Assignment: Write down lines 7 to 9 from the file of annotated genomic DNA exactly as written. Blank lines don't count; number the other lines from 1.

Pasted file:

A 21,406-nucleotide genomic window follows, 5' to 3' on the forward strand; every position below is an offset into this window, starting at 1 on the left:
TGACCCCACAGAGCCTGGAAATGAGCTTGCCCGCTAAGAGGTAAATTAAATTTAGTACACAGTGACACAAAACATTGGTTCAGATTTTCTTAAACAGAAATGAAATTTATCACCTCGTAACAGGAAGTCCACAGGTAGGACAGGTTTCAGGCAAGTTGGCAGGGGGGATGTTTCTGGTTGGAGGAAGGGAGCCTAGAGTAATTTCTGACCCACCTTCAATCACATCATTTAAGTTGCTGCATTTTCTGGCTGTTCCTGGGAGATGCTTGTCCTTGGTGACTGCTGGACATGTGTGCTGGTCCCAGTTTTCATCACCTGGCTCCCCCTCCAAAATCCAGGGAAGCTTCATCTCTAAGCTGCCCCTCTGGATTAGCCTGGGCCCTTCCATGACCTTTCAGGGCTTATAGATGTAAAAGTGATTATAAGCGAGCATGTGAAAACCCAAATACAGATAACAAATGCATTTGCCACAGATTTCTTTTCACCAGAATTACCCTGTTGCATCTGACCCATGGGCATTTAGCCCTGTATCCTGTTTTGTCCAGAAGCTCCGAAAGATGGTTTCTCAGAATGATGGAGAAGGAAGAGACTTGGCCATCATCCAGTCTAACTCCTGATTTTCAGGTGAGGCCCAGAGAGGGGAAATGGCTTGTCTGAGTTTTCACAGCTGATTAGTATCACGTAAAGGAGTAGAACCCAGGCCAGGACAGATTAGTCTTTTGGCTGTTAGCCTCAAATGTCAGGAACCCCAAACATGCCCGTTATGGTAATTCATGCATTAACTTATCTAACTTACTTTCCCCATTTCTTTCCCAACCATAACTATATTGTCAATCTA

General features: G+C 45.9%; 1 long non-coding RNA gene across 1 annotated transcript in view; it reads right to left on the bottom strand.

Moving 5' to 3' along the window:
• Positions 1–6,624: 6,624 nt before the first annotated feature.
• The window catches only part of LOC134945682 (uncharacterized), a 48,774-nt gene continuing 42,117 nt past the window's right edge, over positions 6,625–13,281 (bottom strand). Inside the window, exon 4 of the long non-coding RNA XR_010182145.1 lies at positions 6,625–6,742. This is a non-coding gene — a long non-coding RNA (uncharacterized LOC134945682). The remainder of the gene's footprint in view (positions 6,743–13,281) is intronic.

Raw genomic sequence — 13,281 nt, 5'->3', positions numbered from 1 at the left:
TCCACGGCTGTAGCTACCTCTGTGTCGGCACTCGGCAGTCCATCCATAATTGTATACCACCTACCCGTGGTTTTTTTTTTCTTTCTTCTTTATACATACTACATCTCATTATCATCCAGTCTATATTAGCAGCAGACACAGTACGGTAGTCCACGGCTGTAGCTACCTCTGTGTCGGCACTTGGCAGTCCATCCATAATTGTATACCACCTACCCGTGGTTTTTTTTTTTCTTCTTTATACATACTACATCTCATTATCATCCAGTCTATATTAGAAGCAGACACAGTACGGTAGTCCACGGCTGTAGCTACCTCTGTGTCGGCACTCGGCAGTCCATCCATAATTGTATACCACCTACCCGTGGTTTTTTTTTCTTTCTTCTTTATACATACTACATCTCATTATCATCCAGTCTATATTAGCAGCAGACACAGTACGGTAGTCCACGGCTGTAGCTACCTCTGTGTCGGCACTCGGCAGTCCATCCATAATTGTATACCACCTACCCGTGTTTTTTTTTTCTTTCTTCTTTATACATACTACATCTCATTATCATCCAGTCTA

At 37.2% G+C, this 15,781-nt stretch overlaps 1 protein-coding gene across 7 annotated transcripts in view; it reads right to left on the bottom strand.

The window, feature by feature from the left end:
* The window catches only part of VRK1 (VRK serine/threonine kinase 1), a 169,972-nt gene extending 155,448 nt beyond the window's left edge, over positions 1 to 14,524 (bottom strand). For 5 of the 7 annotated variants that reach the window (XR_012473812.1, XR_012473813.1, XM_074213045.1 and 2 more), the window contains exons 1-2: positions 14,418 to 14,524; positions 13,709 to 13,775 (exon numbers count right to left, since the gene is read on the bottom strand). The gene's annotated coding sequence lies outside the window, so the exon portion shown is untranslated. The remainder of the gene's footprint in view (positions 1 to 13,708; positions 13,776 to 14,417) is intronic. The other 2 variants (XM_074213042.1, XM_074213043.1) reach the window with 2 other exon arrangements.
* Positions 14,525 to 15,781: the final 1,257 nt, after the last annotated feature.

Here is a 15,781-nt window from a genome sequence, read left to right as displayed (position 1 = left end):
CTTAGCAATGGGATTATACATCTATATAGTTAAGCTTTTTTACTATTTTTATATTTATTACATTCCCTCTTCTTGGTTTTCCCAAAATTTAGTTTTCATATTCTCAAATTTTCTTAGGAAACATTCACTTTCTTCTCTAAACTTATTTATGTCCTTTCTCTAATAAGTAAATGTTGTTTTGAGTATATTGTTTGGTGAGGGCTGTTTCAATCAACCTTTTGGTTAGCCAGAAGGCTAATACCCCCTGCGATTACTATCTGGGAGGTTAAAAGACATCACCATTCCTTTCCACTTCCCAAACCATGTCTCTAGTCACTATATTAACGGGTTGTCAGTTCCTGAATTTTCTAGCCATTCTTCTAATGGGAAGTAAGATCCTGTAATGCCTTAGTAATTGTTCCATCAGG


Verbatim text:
Raw genomic sequence — 13,281 nt, 5'->3', positions numbered from 1 at the left:
TCCACGGCTGTAGCTACCTCTGTGTCGGCACTCGGCAGTCCATCCATAATTGTATACCACCTACCCGTGGTTTTTTTTTTCTTTCTTCTTTATACATACTACATCTCATTATCATCCAGTCTATATTAGCAGCAGACACAGTACGGTAGTCCACGGCTGTAGCTACCTCTGTGTCGGCACTTGGCAGTCCATCCATAATTGTATACCACCTACCCGTGGTTTTTTTTTTTCTTCTTTATACATACTACATCTCATTATCATCCAGTCTATATTAGAAGCAGACACAGTACGGTAGTCCACGGCTGTAGCTACCTCTGTGTCGGCACTCGGCAGTCCATCCATAATTGTATACCACCTACCCGTGGTTTTTTTTTCTTTCTTCTTTATACATACTACATCTCATTATCATCCAGTCTATATTAGCAGCAGACACAGTACGGTAGTCCACGGCTGTAGCTACCTCTGTGTCGGCACTCGGCAGTCCATCCATAATTGTATACCACCTACCCGTGTTTTTTTTTTCTTTCTTCTTTATACATACTACATCTCATTATCATCCAGTCTA

At 37.2% G+C, this 15,781-nt stretch overlaps 1 protein-coding gene across 7 annotated transcripts in view; it reads right to left on the bottom strand.